Could Tom & Jerry Cartoons Have Influenced Today’s Leftism?


 

Were Tom & Jerry cartoons the parent of US leftism? That’s what a writer at the American Thinker believes while talking about how badly the USA’s declined under extreme leftism in modern times:

 

We shall search for the origins of the liberal disease at the beginning of life — in a childhood, when the psyche is formed and the moral qualities of a person are laid.

In bygone years, children absorbed the realities of life through literature and cinema, and, in recent decades, mainly through television. In 1940, the first episode of the cartoon Tom and Jerry was released, where, in the likeness of David and Goliath, the strong and aggressive cat Tom hunts for the small and weak mouse Jerry, who always wins with his ingenuity.

Several generations of American children grew up on episodes of this cartoon. Naturally, they developed sympathy and compassion for the weak mouse and contempt for the strong but inept cat. What character does a young viewer identify itself with? Of course, with this charming and resourceful mouse! This emotional reaction is absorbed into the consciousness and subconsciousness of an individual, and it inevitably it becomes a long-lasting conditioned reflex. Gradually, a stereotype arose when growing children became adults: one sympathizes with the small and weak and despises the big and strong.

Young people instinctively take the side of a weak. The same criterion worked for young people in real life, outside literature and cinema. It manifested itself in their attitude toward racial problems, feminism, the movement for the rights of sexual minorities, the homeless, and many other things. It goes as far as international relations.

It’s normal and quite humane to adore Jerry and his real-life counterparts. It’s morally good to treat well those who are weaker, who deserve love, sympathy, and support. But alas, not everyone deserves such sympathy! Love is often blind. Many young people are just not able to control their feelings in an “adult way,” without romantic perception, to look at the object of their admiration in its true colors, and only then decide who deserves love and who does not.

 

 

Well, they’re correct that not everyone perceived as “weak” is truly innocent or deserves our backing in every way. The Soviet-communist autocrat Josef Stalin was only about 5’4 in height, and he was responsible for some of the worst policies and aggression in Eurasian history. Some anime and manga series over the years feature short villains as much as tall ones, which makes a valid point how even short people can be evil as much as tall ones. And to say the seemingly “weak” from a physical view are the side to take, when they can be strong politically, is seriously ignoring reality.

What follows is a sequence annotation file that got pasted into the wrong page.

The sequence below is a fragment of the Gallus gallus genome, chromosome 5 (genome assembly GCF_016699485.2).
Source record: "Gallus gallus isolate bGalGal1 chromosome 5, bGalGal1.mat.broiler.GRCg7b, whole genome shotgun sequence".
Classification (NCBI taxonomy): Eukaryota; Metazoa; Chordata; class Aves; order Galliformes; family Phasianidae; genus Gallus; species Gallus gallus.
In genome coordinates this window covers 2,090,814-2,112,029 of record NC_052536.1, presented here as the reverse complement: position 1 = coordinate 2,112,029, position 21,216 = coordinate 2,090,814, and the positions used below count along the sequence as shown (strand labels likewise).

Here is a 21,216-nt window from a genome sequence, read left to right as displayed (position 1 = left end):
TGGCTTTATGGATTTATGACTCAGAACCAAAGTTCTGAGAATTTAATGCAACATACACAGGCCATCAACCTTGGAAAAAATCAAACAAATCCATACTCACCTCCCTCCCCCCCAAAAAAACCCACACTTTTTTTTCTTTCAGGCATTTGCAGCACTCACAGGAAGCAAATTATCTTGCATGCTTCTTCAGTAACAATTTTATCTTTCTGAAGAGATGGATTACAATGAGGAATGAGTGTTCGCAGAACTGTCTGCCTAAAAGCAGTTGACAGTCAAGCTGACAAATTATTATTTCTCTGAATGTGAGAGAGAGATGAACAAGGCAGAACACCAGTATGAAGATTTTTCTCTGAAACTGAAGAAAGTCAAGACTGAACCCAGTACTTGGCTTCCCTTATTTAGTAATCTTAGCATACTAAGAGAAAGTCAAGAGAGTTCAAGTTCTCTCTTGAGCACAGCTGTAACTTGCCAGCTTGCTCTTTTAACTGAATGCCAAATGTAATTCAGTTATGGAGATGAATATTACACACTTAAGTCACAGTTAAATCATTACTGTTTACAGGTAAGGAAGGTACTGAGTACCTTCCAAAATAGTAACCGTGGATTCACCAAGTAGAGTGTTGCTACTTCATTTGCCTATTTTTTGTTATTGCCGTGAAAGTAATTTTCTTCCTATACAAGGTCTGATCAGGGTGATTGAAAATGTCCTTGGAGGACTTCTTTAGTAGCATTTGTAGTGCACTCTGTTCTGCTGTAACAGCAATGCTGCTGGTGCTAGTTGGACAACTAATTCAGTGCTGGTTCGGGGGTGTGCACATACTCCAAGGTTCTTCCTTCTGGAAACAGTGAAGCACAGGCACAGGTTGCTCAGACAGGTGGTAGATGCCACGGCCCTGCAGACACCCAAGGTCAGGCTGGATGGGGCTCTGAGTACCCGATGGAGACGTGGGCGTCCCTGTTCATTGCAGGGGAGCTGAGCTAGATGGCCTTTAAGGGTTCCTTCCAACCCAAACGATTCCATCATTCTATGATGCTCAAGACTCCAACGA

Tom & Jerry, created by Bill Hanna and Joseph Barbera about 16 years before they founded their famous animation studio that turned out the Flintstones and Johnny Quest, also produced the Smurfs cartoon from 1981-90, which was thought in later years to be a communist metaphor, and in that tale, you had a bunch of little blue-skinned elves facing off against the big bad Gargamel, who was apparently a stand-in for capitalists. So one can only wonder if T&J was a lead-in to some later variations? It wasn’t the only cartoon featuring a little target dodging a big bully though; there was also Tweety & Sylvester over at Warner Brothers’ Looney Tunes. As entertaining as these classics could be, however, a valid point can still be made that it’s still possible for a short person to be extremely evil, and capable of committing serious offenses. Why, now that I think of it, the Penguin in Batman, Oswald Cobblepot, was depicted as a pretty short villain who made use of gimmicks like umbrellas equipped with firearms and blades, and was responsible for committing deadly crimes in a lot of the old stories. Yet somehow, the stories with little heroes/giant villains always seem to have the most influence.

 

 

So did Tom & Jerry have an unfortunate influence, if only due to the concept it built on with small hero/large villain? If so, it’s a shame that cartoon producers did little to balance things out the way Japanese may have done more successfully, and as a result, we’ve had whole generations of children in the west who’ve been unwittingly led to believe the short person is the one to side with in almost all instances.

 

Originally published here.


Avi Green

Avi Green was born in Pennsylvania in 1974, and moved to Israel in 1983. He enjoyed reading comics when he was young, the first being Fantastic Four. He maintains a strong belief in the public's right to knowledge and accuracy of facts. He considers himself a conservative-style version of Clark Kent. Follow him on his blog at Four Color Media Monitor or on Twitter at @avigreen1

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